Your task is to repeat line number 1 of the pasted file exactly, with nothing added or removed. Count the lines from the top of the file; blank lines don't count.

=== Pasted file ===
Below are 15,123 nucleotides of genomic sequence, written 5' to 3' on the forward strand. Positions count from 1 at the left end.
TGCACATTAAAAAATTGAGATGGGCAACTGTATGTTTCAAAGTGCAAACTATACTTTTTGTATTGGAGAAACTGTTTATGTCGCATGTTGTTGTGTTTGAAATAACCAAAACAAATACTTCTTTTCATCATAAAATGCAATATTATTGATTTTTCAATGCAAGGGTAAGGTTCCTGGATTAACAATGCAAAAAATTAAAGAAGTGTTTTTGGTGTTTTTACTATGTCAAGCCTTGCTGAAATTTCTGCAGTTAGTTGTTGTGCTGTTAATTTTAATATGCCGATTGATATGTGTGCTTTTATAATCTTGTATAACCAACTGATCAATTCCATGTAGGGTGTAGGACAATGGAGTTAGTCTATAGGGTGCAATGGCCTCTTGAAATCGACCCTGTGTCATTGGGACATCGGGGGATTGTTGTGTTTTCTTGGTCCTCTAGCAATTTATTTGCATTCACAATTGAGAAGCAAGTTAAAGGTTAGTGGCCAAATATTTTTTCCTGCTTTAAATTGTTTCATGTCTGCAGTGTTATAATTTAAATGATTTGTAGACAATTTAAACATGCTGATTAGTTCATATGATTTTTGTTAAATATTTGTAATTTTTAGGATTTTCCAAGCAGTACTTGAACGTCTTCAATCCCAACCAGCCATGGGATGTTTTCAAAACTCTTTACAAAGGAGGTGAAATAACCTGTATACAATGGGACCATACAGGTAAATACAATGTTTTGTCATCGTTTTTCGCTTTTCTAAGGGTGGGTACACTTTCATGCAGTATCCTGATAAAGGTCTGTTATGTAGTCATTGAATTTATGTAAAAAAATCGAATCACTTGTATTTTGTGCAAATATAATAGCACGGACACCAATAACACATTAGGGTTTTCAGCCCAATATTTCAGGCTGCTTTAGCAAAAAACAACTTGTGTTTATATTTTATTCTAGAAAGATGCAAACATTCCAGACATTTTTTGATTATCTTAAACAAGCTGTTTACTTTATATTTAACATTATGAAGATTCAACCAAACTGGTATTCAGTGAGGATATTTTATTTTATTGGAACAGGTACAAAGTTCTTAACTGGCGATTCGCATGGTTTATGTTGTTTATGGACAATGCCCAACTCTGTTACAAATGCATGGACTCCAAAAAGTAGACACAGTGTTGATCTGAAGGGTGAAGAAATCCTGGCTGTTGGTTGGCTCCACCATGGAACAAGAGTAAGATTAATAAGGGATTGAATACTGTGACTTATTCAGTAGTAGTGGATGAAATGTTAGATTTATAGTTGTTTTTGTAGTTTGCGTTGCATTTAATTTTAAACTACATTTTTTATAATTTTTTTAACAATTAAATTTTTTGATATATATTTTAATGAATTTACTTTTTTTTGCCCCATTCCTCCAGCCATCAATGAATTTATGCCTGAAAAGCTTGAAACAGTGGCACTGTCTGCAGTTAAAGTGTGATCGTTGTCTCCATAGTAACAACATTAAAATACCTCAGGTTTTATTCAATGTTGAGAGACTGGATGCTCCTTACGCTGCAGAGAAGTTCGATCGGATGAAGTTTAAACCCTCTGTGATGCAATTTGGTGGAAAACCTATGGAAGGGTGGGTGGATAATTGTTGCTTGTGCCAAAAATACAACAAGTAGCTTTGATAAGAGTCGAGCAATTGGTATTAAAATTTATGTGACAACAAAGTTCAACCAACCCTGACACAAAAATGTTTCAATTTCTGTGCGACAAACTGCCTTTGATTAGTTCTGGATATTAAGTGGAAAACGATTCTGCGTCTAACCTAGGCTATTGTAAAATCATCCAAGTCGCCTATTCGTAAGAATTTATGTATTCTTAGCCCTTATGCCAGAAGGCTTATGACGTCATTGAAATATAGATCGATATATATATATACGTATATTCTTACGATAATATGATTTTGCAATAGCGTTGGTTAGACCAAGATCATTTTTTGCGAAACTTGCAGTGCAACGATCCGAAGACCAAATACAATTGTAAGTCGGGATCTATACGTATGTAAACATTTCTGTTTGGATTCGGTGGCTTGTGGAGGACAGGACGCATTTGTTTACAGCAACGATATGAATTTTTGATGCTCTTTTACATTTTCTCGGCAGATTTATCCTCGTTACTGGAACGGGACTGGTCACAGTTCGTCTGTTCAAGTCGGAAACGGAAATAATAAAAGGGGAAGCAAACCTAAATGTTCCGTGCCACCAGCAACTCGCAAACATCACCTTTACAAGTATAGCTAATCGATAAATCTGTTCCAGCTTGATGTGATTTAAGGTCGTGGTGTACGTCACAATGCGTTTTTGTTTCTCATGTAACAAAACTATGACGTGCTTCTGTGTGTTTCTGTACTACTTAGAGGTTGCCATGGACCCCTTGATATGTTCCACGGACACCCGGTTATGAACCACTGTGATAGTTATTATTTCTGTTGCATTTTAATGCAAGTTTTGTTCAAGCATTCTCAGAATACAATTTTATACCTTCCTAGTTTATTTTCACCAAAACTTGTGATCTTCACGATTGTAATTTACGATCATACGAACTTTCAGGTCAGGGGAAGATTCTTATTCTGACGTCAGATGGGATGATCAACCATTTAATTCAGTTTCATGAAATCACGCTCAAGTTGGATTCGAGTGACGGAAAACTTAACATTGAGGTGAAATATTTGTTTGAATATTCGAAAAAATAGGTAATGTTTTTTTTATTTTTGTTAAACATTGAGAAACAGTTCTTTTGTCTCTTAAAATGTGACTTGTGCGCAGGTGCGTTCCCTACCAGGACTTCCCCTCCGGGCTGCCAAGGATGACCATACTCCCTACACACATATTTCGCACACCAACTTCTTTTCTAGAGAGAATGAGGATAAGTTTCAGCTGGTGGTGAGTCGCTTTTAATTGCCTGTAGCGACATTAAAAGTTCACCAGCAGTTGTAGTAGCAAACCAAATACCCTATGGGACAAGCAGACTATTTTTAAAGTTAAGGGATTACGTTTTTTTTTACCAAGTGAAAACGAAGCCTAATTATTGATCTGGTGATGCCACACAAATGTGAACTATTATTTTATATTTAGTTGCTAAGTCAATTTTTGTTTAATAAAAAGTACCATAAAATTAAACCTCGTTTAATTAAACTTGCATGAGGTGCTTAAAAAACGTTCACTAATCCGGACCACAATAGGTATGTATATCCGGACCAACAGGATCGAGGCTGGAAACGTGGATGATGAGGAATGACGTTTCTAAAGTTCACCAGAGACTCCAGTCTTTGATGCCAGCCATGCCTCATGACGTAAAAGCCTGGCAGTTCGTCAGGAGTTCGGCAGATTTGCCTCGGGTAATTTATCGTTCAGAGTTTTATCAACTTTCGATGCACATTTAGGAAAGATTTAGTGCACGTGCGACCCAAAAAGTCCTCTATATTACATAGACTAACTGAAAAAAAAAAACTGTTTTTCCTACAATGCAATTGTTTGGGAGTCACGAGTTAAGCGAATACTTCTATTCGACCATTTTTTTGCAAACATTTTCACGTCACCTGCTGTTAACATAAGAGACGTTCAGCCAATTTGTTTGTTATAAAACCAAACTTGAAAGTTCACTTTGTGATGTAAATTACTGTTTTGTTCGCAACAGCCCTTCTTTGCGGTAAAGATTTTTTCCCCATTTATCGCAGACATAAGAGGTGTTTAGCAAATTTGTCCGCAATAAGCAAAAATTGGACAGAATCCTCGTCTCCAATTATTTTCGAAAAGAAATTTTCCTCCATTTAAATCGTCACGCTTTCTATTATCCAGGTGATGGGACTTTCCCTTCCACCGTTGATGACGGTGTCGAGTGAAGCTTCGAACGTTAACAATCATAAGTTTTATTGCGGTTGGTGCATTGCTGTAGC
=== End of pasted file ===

Below are 15,123 nucleotides of genomic sequence, written 5' to 3' on the forward strand. Positions count from 1 at the left end.